Thursday, April 19, 2007

You knew bacon was bad for you, didn't you?

Anything popular will be targeted by the attention-seekers. Nitrites used as preservatives are once again in the crosshairs. The fact that nitrites are found naturally in many "correct" foods (such as broccoli and spinach) seems to have been overlooked. The journal abstract is here. Once again the conclusions appear to rely on comparisons between extreme groups -- which is inherently uninformative about the population at large, suggests weak effects and is very prone to confounding from other influences. For an earlier comment on this perennial scare see here

People who frequently eat cured meats such as ham, hot dogs and bacon face a higher risk of lung disease, researchers said today, citing additives called nitrites as a possible cause. Those who ate cured meat products at least 14 times a month were 78 per cent more likely to develop chronic obstructive pulmonary disease than people who did not eat these meats, even after the researchers sought to account for many other risk factors including smoking, overall diet and age. Chronic obstructive pulmonary disease, also called COPD, refers to emphysema and chronic bronchitis, which interfere with normal breathing.

This amount of consumption also was associated with poorer overall lung function, according to a study involving data on 7352 Americans age 45 or older. The average age of the people studied was 64.5 years.

The American Meat Institute, an industry trade group, said the findings were based on outdated assumptions about nitrite levels in cured meats. "This article in no way changes a basic fact - and that is that cured meats are among the safest meat products on the market," said institute spokeswoman Janet Riley. "The very premise of this study - that cured meats are high in nitrite - is patently false," Ms Riley added, saying less than 5 per cent of human nitrite intake comes from cured meats and their nitrite levels have declined greatly in recent decades.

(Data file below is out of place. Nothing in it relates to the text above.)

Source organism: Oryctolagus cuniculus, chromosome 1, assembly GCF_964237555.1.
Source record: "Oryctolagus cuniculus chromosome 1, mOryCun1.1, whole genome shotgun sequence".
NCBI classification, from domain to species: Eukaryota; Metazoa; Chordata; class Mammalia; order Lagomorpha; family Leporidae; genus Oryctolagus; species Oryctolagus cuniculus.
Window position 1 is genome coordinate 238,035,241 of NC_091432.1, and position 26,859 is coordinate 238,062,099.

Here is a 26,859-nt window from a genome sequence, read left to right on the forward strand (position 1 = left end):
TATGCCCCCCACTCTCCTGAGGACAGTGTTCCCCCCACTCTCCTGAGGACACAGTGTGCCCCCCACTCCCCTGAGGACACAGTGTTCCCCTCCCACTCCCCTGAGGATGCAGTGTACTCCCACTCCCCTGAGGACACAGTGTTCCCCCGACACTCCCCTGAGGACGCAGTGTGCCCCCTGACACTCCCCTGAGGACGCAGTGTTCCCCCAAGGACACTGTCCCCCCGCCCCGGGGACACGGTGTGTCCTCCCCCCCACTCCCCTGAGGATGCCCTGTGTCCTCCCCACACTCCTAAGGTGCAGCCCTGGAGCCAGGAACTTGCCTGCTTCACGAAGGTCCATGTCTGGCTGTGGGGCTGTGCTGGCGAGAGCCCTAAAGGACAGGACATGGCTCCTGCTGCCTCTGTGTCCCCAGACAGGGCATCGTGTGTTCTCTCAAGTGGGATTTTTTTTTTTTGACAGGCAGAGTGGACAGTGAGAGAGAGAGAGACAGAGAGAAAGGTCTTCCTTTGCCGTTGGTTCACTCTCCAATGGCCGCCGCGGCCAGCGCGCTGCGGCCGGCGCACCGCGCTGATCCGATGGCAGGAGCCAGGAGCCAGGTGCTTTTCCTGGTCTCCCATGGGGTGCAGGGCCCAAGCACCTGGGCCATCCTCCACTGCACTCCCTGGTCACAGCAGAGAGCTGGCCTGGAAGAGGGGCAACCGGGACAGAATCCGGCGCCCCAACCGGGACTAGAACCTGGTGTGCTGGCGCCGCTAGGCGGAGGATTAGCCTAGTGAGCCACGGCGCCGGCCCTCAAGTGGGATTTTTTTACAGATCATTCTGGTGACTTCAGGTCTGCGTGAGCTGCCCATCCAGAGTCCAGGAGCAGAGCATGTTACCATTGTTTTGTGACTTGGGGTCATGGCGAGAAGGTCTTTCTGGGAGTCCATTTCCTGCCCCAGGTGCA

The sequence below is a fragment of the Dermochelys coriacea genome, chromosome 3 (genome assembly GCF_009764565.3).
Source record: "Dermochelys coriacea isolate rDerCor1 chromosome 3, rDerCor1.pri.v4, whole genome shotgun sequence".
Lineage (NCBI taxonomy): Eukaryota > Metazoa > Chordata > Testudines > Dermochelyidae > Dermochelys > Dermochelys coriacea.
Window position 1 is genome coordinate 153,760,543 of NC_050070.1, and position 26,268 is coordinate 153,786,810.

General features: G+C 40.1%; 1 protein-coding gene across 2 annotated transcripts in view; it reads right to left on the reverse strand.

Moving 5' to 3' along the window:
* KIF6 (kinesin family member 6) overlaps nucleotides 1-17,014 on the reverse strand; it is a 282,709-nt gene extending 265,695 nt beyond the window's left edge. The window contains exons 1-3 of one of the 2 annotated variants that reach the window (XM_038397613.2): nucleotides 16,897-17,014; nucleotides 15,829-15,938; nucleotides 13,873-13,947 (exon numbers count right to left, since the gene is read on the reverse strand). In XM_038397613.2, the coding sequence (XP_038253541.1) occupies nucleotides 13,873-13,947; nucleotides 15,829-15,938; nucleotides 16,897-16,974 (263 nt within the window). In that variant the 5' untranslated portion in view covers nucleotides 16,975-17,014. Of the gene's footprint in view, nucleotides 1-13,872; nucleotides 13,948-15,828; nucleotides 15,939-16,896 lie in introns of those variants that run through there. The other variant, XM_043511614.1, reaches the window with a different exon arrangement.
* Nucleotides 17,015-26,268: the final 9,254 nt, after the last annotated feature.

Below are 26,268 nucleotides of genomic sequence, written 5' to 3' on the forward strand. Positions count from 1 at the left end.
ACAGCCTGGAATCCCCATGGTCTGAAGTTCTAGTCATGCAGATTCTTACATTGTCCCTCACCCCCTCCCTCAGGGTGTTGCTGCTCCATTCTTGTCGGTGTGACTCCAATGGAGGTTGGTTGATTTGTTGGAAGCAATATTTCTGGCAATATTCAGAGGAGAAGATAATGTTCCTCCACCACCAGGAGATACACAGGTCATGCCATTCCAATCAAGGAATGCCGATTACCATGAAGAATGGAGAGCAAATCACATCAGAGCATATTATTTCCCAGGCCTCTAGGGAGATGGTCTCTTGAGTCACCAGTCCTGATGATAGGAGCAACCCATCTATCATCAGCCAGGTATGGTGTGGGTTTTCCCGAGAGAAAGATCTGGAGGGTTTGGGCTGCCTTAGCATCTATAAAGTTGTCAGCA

The research was led by Dr Rui Jiang of Columbia University Medical Centre in New York and was published in the American Journal of Respiratory and Critical Care Medicine. Dr Jiang said nitrites - added to cured meats to prevent spoilage and provide colour - may cause damage to lung tissue resembling emphysema, but added the study's design did not allow her to state definitively that the nitrites caused lung disease. More research is needed before that claim can be made, Dr Jiang said.

She could not rule out, for example, that people who eat a lot of cured meats - hot dogs, cold cuts, sausage, bacon, cured hams and the like - may be more likely to have an unhealthy diet and lifestyle that might account for the higher lung disease risk. The people in the study who ate the most cured meats were more likely to be lower-income men and smokers and were more likely to have diets lacking in fruits, vegetables and a number of vitamins.

Cigarette smoking is the leading cause of COPD. Previous research linking nitrites in cured meats to certain cancers has proven controversial, with many scientists faulting the methodology and conclusions in these studies.


And I suppose it is altogether too wicked of me to mention this:

"Could the salt that preserves hot dogs also preserve your health? Scientists at the National Institutes of Health think so. They've begun infusing sodium nitrite into volunteers in hopes that it could prove a cheap but potent treatment for sickle cell anemia, heart attacks, brain aneurysms, even an illness that suffocates babies."

Killers lurk in spa bath

THERE could be a killer lurking in your spa, and the best way of slaying it and its lethal compadres is simple, effective and very cheap. It's elbow grease.

This week Queensland Health sent out a notification that two visitors to a Gold Coast resort had been diagnosed with legionnaires disease - which they had contracted after using the resort's spa bath.

It makes sense that the warm, moist environment inside the filters and pipes of spa baths and pools would make the perfect place for bugs such as legionnaires pneumophilia to set up home and procreate. Australian Medical Association Queensland infectious diseases expert Michael Whitby said the legionella bug was readily found throughout the world, from Antarctica to jet engine oil, but it was most commonly found in water. He said the major outbreaks in Australia, which include a scare at the Yamanto police station in Ipswich in 2005, had been associated with the cooling towers of large buildings that had not been properly maintained. "They have a lot of metal fragments that help legionella to grow, and for legionella to get into your lungs it has to be in very small particle size so you have to actually spray them out of the airconditioning system to breathe them in," Dr Whitby said.